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From "Miro Walker" <miro.wal...@cognifide.com>
Subject RE: mixin property and ConstraintViolationException
Date Thu, 16 Mar 2006 12:23:22 GMT
I've been thinking about this recently, with regard to migrating content
schemas across versions of the client application, but the same issues
apply. One thing that's hard to see how to do effectively is how to do
this export / import thing with a repository containing version
histories.

The spec implies that version histories can be exported and imported in
the same way as normal workspaces, but is vague about any details: 

"The serialized content of the source version storage can be
deserialized as "normal" content on the target repository, but it will
not actually be interpreted and integrated into the repository as
version storage data unless it is integrated into or used to replace
the target repository's own version storage.
Methods for doing this kind of "behind the scenes" alteration to an
existing version storage (whether based on the serialized version
storage of another repository, or otherwise) are beyond the scope
of this specification."

Has anybody put any thought into this and had any ideas around how to
approach it?

Cheers,

Miro

-----Original Message-----
From: Jukka Zitting [mailto:jukka.zitting@gmail.com] 
Sent: 15 March 2006 13:18
To: jackrabbit-dev@incubator.apache.org
Subject: Re: mixin property and ConstraintViolationException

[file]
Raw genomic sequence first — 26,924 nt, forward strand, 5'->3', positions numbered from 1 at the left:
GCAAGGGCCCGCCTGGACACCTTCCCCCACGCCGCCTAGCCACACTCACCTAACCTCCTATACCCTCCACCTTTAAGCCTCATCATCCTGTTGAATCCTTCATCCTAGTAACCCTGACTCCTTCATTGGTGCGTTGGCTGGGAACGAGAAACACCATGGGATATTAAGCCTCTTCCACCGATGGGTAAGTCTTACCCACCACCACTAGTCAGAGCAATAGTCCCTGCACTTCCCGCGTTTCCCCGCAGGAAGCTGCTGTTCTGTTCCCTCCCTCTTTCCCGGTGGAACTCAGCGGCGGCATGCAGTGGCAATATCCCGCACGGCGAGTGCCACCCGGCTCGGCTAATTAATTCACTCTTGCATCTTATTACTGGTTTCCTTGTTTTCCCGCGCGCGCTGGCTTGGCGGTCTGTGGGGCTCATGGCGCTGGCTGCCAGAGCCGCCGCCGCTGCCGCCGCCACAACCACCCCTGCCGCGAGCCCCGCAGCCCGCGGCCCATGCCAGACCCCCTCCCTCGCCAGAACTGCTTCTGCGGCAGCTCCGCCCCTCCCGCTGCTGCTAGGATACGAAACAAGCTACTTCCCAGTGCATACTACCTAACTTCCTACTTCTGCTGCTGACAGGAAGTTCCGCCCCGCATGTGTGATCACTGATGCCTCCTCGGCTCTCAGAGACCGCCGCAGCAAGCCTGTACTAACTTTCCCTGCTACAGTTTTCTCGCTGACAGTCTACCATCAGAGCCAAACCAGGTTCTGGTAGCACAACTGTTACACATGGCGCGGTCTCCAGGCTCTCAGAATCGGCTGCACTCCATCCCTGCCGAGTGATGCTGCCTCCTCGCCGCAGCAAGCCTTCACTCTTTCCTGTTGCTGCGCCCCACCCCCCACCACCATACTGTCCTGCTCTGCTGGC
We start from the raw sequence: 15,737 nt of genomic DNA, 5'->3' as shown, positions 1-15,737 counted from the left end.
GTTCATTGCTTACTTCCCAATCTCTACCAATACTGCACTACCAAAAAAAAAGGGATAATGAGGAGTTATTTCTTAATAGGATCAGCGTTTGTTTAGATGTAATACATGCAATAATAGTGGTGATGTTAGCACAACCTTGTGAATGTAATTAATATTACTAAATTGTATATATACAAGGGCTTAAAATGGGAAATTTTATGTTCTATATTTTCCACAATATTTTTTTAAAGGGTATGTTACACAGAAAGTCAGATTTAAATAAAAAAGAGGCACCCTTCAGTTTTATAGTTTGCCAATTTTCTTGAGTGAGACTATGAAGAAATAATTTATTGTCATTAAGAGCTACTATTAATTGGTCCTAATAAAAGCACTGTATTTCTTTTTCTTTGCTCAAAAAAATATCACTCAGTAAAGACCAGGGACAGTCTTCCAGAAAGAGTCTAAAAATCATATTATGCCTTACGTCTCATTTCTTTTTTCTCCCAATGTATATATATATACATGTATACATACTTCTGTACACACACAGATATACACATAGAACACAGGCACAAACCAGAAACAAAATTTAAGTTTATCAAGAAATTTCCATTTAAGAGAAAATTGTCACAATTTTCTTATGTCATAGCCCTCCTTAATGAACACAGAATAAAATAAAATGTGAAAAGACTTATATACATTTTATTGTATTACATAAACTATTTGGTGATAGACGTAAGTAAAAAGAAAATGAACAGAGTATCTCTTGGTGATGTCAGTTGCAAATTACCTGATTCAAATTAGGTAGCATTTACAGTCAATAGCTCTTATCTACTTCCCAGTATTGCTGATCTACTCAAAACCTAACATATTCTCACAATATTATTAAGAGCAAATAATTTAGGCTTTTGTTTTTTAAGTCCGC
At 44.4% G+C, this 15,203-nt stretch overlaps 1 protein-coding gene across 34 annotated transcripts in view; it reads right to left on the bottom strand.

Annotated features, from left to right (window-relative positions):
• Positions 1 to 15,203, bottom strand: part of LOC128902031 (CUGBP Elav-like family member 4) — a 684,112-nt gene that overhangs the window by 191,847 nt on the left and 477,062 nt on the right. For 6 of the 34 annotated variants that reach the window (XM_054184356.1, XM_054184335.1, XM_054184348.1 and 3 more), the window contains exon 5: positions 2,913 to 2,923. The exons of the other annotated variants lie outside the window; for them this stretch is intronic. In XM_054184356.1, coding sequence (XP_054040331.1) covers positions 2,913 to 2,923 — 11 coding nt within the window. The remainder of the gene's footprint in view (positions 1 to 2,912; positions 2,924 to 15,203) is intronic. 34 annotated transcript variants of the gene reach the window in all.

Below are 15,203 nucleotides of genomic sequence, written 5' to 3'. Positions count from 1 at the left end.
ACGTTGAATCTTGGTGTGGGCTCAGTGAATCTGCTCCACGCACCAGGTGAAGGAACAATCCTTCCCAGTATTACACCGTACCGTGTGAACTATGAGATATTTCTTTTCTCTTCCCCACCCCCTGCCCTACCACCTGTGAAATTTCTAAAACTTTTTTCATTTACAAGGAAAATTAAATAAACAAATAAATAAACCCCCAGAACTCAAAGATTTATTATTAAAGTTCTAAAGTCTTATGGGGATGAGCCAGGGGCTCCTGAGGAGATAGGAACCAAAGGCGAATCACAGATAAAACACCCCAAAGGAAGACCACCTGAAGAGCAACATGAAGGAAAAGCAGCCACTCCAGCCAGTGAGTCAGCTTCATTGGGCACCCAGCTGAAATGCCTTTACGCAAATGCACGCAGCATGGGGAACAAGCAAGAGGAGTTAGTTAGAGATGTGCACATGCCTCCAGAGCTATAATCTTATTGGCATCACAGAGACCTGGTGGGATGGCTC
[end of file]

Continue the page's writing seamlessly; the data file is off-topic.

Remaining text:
Hi,

On 3/15/06, Alexandru Popescu <the.mindstorm.mailinglist@gmail.com>
wrote:
> Many thanks for describing the version policy. It makes a lot of
sense. And
> I've been also thinking about the export/import functionality as the
single
> standard way of assurin content upgrades. Though, this task can be
really
> tedious considering a very very big repository. Add to this some
binary
> content, and I am quite sure that the export/import would need more
than 4Gb
> of RAM for creating and writting the XML, or a very good strategy to
slice
> the content.

It is possible to stream the XML imports and exports using SAX events
so we can do that even with moderate RAM requirements, but you are
right in that the XML format is probably not the optimum alternative
for large repositories.

The PersistenceManager abstraction makes it a lot easier for us to
maintain backwards compatibility for stored content as it is possible
to keep the old persistence managers around if we want to introduce
structural changes or other improvements to the storage formats. Thus
the upgrade issue should mostly affect situations where you want to
migrate your content to a persistence manager that is more optimized
to your requirements. This is something that we haven't faced yet, but
once we do, it might be useful to create a lower-level persistence
manager to persistence manager content migration tool.

BR,

Jukka Zitting

--
Yukatan - http://yukatan.fi/ - info@yukatan.fi
Software craftsmanship, JCR consulting, and Java development

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